The founding of the Mission San Gabriel Archangel dates from the decision of Padre Serra to find an establishment midway between San Diego and San Carlos Borromeo. Thus, the fourth Mission had its beginning on September 8, 1771, near the present city of Montebello. The selection of the site was fortunate, for it enabled the Mission to become one of the most affluent of all those in Alta California.
The Mission, built of stone, brick, and mortar, is one of the best-preserved of all the Mission, with its picturesque buttresses and lofty walls. Originally, the church had an arched roof, but an earthquake in 1804 damaged the building so much that the arches had to be torn down and a new roof substituted. In 1812, another earthquake demolished the bell tower and was replaced by a campanile at the other end of the church. Its massive strength is due to the basic, but effective, engineering skills of the early builders. In the tower are six bells of heavy design dating from 1795 to the 1830’s.
The altar is original and was handcrafted in Mexico City, and brought to the Mission in the 1790’s. The six polychrome wooden statues were hand carved in Spain, and they were brought around the Horn in 1791. These statues and reredos (ornamental screen covering at back of a church’s altar) were restored to their original beauty after the earthquake of 1987. Also, Our Lady of Sorrows, well over 300 years old, now is beautifully framed in wrought iron.
Within the Mission is the baptistery. The floor, walls and domed ceiling are original. Here rests the hand hammered copper baptismal font, which was a personal gift from King Carlos III of Spain. Also, is the same sterling silver baptismal shell carried by the founding fathers over 200 years ago, from which in November 1771, the first Tongva child received Baptism, just as the latest first born of today’s parishioners do.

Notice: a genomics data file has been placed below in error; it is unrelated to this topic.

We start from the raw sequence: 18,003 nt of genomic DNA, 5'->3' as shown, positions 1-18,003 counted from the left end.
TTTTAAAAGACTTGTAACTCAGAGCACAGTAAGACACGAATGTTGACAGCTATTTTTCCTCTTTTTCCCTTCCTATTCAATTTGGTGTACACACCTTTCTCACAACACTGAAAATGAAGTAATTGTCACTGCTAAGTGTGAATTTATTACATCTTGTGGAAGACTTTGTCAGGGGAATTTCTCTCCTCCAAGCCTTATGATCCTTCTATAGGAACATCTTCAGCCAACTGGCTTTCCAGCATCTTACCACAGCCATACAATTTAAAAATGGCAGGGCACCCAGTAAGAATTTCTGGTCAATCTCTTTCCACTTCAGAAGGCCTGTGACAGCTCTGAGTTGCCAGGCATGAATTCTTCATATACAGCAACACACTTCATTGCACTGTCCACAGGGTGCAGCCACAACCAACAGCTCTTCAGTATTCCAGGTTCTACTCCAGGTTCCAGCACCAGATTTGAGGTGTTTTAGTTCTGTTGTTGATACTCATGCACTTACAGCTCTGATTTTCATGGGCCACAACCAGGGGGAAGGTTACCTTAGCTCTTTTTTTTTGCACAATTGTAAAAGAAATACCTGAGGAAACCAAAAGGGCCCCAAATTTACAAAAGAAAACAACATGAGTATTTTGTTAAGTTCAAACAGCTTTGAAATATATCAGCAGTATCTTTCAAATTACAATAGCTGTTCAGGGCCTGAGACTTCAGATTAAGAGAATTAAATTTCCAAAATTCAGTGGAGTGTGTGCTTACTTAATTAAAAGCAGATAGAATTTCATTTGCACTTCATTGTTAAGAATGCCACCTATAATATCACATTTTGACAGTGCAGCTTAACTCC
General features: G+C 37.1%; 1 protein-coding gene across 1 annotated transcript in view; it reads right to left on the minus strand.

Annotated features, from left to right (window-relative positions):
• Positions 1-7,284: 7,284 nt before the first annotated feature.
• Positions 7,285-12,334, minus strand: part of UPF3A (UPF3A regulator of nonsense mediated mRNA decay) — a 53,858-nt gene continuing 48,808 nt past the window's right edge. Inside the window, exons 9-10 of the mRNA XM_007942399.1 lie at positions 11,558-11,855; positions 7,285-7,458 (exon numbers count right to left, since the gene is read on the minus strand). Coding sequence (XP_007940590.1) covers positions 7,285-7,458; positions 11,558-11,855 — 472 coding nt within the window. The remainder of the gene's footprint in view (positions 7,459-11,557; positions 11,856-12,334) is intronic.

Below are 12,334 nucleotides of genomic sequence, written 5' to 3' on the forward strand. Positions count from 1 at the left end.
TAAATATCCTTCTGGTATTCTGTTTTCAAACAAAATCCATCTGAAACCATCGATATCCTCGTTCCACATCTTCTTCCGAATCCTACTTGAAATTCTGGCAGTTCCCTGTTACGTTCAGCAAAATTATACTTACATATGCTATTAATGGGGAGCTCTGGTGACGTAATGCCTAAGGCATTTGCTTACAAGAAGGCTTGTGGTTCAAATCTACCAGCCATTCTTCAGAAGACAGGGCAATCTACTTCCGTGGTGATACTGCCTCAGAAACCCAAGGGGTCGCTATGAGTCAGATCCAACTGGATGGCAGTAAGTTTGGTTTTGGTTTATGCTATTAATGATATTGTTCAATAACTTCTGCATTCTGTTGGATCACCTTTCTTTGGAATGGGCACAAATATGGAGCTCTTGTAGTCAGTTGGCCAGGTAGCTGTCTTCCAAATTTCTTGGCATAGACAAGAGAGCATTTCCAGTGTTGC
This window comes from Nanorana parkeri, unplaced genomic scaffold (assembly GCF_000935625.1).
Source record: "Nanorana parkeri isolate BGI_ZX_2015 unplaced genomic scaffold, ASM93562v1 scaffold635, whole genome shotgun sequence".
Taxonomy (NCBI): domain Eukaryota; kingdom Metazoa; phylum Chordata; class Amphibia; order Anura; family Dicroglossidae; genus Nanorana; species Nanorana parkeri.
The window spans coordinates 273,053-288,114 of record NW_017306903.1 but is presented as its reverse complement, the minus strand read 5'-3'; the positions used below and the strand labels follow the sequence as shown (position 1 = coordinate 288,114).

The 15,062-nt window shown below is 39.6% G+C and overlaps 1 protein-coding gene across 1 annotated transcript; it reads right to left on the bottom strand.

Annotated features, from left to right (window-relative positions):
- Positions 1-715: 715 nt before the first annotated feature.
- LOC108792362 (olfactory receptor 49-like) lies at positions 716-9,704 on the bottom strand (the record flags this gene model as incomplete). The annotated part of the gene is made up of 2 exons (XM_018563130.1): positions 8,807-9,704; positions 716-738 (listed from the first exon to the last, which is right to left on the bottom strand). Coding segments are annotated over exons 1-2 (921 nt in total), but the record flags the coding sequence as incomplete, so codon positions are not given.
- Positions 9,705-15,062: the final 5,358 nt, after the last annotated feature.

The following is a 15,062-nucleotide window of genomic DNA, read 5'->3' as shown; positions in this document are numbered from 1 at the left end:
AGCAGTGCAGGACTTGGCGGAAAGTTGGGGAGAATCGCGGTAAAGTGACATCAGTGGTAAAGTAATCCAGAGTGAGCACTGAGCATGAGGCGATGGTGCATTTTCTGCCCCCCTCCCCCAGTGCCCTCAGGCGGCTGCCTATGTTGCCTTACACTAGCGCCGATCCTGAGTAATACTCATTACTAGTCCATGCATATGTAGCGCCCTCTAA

Juan Bautista de Anza completed the first land link with Sonora, Mexico when he arrived on March 22, 1774, with an exploring party, and returned with a group of 240 colonists bound for San Francisco in 1776. In that year, the Mission moved to its present site. Fifty years later, the first of the famous mountain men, Jedediah Smith, with a party of trappers, blazed a trail across the desert. Given a reception, Smith called “Old Father Sanchus” (Padre Sánchez) his “greatest friend.” After that, many overland parties visited the renowned Mission.
The bond of San Gabriel with the city of Los Angeles dates from the exodus of eleven families escorted by a company of soldiers who crossed the Los Angeles River, and nine miles west of the Mission founded Pueblo de Nuestra la Reina de Los Angeles de Porciuncula. This historic event happened on September 4, 1781, ten years to the week after the establishment of the Mission, making our parish the Mother church for Los Angeles County.
For years, the Mission was the Valley’s spiritual center. The last Franciscan withdrew in 1852 and in 1855, the U.S. Land Commission awarded the property to this diocese. The Claretian Priests, who have administered the Mission since 1908, have kept it in excellent repair. The Claretians, along with the laity, have made the Mission, again, a strong spiritual center in the valley. Anyone interested in more information on the Mission should visit our Museum.